Review: Windlands (PSVR)

The PlayStation VR’s launch window lineup has been fantastic so far, with a lot of variety amid a lot of high-quality releases. Platformers have been in short supply though, even with games like RIGS throwing in a bit of platforming in the mix. Windlands has been a VR release on PC for quite some time, but this is the first console release for it and it winds up being one of the best overall experiences on the PlayStation VR. It blends platforming with parkour and a grappling hook to tell a tale about how you can save the world from titans who have overtaken it. While the concept may seem a bit odd, the end-game is quite simple — with a fair amount of depth as well.

You run through the world to build up momentum, then use that momentum to leap over large gaps. Thanks to VR, you can look down and see how well you’re doing at landing without needing to rely on shadows to judge distance. It’s still a good idea to do that though, since that will keep deaths to a minimum — but death isn’t a huge punishment here. This means that the player feels more free to experiment, and that makes the game far more enjoyable. You know that you can take risks and not face any major consequences, so you’ll be more bold than normal.

In a regular platformer, it’s fine to play conservatively. You’ll test the momentum out for a bit and then learn it, and still not want to overshoot. Here, you can overshoot or just undershoot and try to see what kind of distance you can make up with the grappling hook. The controls are quite intuitive, although surprisingly don’t make use of the Move controllers. Instead, the left stick runs, while you move your head to move the camera, X jumps, and R2 shoots out the grappling hook. It works a bit like the fishing line in Umihara Kawase and has its own physics to it. Learning about how much more you can spring up on a ledge with it, along with your default jump, will mean the difference between success and failure.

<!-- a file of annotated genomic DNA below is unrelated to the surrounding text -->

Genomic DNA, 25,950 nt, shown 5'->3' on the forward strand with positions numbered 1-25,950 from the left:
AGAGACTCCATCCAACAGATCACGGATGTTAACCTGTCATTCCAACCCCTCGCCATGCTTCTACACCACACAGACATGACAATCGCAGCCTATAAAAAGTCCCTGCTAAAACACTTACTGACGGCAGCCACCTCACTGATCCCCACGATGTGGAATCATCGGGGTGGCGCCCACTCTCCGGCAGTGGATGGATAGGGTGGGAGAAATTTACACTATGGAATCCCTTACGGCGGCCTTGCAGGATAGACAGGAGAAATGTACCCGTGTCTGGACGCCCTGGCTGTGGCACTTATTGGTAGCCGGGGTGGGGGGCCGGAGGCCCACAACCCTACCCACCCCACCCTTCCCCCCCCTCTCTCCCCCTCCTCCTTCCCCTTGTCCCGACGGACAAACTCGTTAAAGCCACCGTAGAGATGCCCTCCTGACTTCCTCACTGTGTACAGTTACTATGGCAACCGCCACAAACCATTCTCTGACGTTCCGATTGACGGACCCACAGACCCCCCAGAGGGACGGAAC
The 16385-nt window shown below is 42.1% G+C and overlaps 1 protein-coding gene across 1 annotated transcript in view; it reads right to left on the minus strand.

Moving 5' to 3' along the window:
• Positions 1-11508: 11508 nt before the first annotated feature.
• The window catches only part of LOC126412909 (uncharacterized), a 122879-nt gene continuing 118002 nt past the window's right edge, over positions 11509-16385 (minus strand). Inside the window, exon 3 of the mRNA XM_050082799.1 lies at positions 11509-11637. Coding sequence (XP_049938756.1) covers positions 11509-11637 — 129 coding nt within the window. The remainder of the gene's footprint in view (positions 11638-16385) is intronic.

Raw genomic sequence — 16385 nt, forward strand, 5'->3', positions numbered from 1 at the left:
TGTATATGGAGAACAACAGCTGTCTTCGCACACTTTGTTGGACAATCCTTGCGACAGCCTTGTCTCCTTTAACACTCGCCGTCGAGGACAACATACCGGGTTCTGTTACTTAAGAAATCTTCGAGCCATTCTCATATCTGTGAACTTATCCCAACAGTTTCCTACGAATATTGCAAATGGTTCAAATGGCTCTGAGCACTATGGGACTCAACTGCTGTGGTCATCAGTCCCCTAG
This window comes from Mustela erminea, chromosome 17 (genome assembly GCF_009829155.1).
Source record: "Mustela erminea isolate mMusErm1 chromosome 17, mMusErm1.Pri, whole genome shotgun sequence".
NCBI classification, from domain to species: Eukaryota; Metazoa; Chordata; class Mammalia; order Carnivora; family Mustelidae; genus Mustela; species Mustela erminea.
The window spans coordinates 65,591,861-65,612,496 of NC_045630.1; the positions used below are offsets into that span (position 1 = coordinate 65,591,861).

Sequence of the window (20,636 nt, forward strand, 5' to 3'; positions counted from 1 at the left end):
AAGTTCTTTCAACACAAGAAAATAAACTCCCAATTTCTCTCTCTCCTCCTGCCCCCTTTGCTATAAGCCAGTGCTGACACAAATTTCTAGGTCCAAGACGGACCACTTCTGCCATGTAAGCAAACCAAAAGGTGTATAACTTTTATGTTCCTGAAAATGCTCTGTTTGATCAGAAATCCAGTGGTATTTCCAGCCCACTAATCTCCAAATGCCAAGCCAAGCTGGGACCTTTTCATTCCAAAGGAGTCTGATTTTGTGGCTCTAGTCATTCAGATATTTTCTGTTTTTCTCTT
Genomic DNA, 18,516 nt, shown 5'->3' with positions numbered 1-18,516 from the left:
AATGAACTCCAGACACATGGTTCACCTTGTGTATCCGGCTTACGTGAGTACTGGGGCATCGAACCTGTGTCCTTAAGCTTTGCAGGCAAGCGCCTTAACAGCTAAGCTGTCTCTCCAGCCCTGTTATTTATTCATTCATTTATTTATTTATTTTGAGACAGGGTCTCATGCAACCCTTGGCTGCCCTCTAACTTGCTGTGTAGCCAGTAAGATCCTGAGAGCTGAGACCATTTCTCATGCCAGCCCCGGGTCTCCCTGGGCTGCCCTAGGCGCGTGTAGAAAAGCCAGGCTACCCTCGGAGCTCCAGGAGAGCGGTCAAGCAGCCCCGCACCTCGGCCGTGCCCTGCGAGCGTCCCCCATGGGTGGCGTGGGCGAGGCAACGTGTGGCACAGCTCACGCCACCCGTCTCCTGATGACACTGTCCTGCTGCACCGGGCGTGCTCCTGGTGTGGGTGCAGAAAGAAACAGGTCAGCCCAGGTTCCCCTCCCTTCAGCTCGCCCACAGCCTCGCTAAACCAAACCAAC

is a thrilling adventure and one that gives players the best sense of speed yet. You really do get a feel for how fast you’re going, which seems a bit scary for a VR experience — but it isn’t, and was pretty seamless. Those used to a Mirror’s Edge-style first-person platformer/parkour experience should have a blast with this game. Its mechanics are far more focused on doing a few things well than doing a billion things and using every possible button — so everything is intuitive and the action never gets too fast to handle.

The game’s CG movie-esque art style works very well, and uses exaggerated features well on the few characters that you encounter while keeping the real-world objects in proportion. The flat-shaded graphics look fantastic and the framerate never drops either. Windlands oozes style and delivers one of the best-looking experiences with PlayStation VR while maintaining a fairly simplistic look. Everything clicks together visually, while the relaxing soundtrack allows you to stay composed during frantic platforming sections.

Closing Comments:

Windlands is easily the best platforming experience available on the PlayStation VR, and a must for anyone who wants to see what a Mirror’s Edge-style blend of platforming and parkour is like in that format. It blends those things together while also giving you a rush akin to being a superhero as you dart through the sky making perilous jumps constantly in order to reach your goal. It provides some of the most satisfying action available in VR yet and does it with breathtaking visuals to punctuate the action. Its tranquil soundtrack stands in stark contrast to the fast action while allowing you to focus on what matters most — reaching your goal in one piece.

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